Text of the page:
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Fig. 6.2 Qualitative strain elastography scores: criteria according to Ito et al applied to the thyroid by Asteria. (a) A score of 1 indicates elasticity in the whole examined area. (b) A score of 2 indicates elasticity in a large part of the examined area. (c) A score of 3 indicates stiffness in a large part of the examined area. (d) A score of 4 indicates a nodule without elasticity.




  • Score 1: homogenously soft



  • Score 2: heterogenously soft (▶ Fig. 6.3)



  • Score 3A: mixed with peripheral stiff areas



  • Score 3B: mixed with central stiff areas



  • Score 4: homogenously hard (▶ Fig. 6.4)


For the Rubaltelli scale, scores of 1 and 2 are characteristic of benign nodules, and scores of 3 and 4 are characteristic, of malignant nodules, with higher scores having a higher probability of malignancy.23



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Fig. 6.3 SE of benign thyroid nodule with a score of 2 according to the scale of Asteria.



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Fig. 6.4 Strain elastography of a malignant thyroid nodule that appears hard, with a strain ratio of 8.25 (in the malignant range).


With the Ito scale, scores of 1 and 2 are classified as suggestive for benignity, and higher scores, suspicious for malignancy. Other authors have found that assigning benignity to the score 3 further increases the specificity of the method for cancer detection.27 Most authors using the Itoh scale consider hard—a score of 4 or 5—suggestive of malignancy, and soft—a score of 1 to 3—suggestive of benign nodules. Neither of the scoring systems appears to be superior.


The subjectively determined score combined with the operator-dependent freehand compression may contribute to interobserver variability.20,​28,​29


6.2.3 Semiquantitative Strain Elastography


Strain Ratio Elastography


Semiquantitative measurements can be obtained by comparing the stiffness of the nodule to that of normal thyroid or muscle. The calculation of a strain ratio (SR) is obtained by placing a region of interest (ROI) in the normal thyroid parenchyma and a ROI usually on the nodule or any area of the thyroid under investigation. A strain ratio (SR) is generated in real-time by the device or offline by dividing the strain of the normal thyroid parenchyma by that of the nodule.20,​30,​31 It is important that the two ROIs be at the same or similar tissue depths, with a difference of less than 10mm, in order to obviate the effects of strain decay.19 The SR evaluation does not directly represent the elasticity (i.e., Young’s modulus) due to an array of technical reasons, (mainly the difficulty of measuring the amount of the applied stress with the freehand techinique),19 but it does measure how much stiffer the lesion is than normal thyroid.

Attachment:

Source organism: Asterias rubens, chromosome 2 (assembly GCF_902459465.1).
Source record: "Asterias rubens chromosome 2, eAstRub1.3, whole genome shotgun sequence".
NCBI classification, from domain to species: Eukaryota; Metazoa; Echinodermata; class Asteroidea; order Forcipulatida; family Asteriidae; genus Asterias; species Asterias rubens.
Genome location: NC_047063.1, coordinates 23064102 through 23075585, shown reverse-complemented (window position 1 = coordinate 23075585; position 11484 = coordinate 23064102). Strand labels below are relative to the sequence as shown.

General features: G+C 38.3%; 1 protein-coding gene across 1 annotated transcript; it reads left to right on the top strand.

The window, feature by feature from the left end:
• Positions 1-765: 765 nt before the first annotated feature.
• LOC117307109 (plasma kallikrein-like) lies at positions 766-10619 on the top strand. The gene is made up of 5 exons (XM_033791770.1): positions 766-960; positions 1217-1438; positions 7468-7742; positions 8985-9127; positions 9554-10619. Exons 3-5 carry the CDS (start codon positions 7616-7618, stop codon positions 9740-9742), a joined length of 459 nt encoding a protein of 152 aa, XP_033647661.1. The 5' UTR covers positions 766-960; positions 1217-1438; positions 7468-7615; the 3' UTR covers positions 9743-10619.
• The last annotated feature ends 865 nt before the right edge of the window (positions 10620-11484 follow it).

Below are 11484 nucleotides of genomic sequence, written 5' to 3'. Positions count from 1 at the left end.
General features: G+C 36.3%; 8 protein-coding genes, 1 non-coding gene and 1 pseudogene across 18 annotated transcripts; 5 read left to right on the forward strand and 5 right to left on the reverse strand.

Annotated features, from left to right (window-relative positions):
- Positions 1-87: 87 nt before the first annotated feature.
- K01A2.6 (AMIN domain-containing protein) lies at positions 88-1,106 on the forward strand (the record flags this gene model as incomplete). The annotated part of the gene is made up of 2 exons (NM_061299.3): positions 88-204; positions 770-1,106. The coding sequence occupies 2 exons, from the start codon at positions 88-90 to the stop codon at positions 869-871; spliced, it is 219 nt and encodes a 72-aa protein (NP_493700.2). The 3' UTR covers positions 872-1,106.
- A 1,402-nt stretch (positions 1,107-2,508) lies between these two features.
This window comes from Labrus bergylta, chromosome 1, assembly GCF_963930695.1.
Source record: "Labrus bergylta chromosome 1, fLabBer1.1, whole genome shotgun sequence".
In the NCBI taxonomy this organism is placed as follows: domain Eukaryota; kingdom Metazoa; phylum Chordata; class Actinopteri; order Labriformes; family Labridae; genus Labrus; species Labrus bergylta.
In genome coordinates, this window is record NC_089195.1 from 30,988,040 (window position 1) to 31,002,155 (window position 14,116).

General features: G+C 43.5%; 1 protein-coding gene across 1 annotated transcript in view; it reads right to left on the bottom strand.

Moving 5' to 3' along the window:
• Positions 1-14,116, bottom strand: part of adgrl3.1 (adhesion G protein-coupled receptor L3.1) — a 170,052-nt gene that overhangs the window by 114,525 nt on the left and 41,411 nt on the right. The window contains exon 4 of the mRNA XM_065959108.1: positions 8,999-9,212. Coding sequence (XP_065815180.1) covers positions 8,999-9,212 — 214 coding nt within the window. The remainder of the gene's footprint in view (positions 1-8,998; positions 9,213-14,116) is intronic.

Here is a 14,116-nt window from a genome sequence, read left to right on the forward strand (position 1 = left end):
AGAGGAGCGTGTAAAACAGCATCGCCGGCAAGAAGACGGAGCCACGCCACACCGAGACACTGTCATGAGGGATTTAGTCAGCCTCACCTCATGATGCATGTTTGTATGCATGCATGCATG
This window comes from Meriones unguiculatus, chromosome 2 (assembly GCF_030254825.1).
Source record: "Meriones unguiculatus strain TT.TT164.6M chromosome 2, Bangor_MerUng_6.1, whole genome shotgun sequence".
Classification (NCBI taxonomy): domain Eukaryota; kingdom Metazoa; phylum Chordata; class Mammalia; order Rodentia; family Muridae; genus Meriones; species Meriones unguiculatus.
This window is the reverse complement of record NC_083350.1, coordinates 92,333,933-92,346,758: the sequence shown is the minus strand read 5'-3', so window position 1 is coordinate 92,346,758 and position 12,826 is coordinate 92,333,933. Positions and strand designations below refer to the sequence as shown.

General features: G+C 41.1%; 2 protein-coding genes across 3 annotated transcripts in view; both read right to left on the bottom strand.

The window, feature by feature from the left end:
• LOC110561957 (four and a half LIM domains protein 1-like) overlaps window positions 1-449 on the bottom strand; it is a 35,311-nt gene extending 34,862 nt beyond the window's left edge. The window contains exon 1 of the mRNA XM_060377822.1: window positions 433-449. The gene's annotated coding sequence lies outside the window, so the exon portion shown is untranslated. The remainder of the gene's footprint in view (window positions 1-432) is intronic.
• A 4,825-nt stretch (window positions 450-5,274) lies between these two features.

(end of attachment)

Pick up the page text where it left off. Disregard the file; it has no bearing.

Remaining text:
The published papers to date, with some variation depending on the techniques used, show different cutoff values of SR ranging from 220 to 432,​33,​34 with low values assigned to benignity and values above the cutoff suggestive of cancer (▶ Fig. 6.4, ▶ Fig. 6.5, ▶ Fig. 6.6, ▶ Fig. 6.7).



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Fig. 6.5 Strain elastography of a papillary carcinoma. The lesion appears blue (hard) with strain ratio of 7.05, thus consistent with its malignant nature.



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Fig. 6.6 Strain elastography of follicular hyperplasia. The lesion presents with elastographic score 2, with a strain ratio less than 2. Thus it is a benign lesion.



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Fig. 6.7 Strain elastography of a benign thyroid nodule that appeared soft, with a strain ratio of 1.25. This corresponded with a final histological diagnosis of a benign nodule.


In Vivo Strain Elastography Using Carotid Artery Pulsation